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anonymous
 5 years ago
I have a question involving limits
anonymous
 5 years ago
I have a question involving limits

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anonymous
 5 years ago
Best ResponseYou've already chosen the best response.0I'm sure you do. . . ! Lol.

anonymous
 5 years ago
Best ResponseYou've already chosen the best response.0\[ \lim_{h \rightarrow 0 } (1+h)^\ln(1+h)1/h\]

anonymous
 5 years ago
Best ResponseYou've already chosen the best response.0the ln(1=h) is all together as a power

anonymous
 5 years ago
Best ResponseYou've already chosen the best response.0it looks like the definition of a derivative... almost

anonymous
 5 years ago
Best ResponseYou've already chosen the best response.0is it \[\lim_{h \rightarrow 0} ((1+h)^{\ln(1+h)}1 )/h\] ?

anonymous
 5 years ago
Best ResponseYou've already chosen the best response.0someone asked this earlier. but use L'hopital's rule and get an indeterminate form of 0/0 by deriving the numerater and denomenator seperately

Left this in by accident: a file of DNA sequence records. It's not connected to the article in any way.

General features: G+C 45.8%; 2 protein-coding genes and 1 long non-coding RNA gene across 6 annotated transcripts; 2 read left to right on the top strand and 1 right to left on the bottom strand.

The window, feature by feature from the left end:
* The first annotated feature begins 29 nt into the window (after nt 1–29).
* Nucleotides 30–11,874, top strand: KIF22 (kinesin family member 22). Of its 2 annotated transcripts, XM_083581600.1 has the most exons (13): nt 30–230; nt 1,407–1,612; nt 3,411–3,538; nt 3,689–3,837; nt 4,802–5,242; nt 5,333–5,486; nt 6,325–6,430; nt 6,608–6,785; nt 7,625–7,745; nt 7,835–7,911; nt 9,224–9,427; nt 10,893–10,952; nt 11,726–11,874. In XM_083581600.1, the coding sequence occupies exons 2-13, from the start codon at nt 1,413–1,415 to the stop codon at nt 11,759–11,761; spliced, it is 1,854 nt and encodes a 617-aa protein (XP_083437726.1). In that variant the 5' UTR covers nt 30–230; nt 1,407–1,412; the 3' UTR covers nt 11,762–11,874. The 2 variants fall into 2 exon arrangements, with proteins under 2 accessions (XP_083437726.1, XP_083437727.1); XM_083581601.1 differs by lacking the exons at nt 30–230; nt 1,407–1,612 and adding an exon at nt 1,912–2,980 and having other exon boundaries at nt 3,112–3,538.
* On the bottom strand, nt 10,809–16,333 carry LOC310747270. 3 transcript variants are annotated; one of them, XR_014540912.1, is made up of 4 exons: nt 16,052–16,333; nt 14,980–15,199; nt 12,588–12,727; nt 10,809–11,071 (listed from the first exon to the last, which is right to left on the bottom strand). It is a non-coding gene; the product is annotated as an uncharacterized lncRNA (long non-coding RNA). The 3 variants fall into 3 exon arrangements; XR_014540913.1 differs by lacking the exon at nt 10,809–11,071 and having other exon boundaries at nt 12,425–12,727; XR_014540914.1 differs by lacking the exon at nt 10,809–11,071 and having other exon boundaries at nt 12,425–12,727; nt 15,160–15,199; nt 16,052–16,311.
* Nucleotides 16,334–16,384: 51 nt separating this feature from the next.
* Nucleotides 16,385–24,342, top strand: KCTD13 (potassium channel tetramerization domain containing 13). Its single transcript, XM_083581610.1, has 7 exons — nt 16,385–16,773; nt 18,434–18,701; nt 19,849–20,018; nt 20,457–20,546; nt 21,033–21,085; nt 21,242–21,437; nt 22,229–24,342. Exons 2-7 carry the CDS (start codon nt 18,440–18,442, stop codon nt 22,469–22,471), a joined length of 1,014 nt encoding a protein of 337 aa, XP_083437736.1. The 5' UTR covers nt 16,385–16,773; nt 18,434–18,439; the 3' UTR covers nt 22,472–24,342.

anonymous
 5 years ago
Best ResponseYou've already chosen the best response.0do that and u'll get ur answer. Tell me what you get cuz I don't wanna just give u the answer

anonymous
 5 years ago
Best ResponseYou've already chosen the best response.0i got it to be 0/0 but i don't know where to go exactly from there

anonymous
 5 years ago
Best ResponseYou've already chosen the best response.0ohhh, that easy haha. thanks pointing me in the right direction!

anonymous
 5 years ago
Best ResponseYou've already chosen the best response.0No, 0/0 is an indeterminate answer. If you get a limit in the form of 0/0, you have to use l'Hopital's rule  if limit of f(x)/g(x) as x > infinity = 0/0 or infinity/infinity, then that same limit equals the limit of f'(x)/g'(x). (The limit of the ratio of two functions giving 0/0 or infinity/infinity = the limit of the ratio of their derivatives).

anonymous
 5 years ago
Best ResponseYou've already chosen the best response.0looks like its back to the drawing board for me then!
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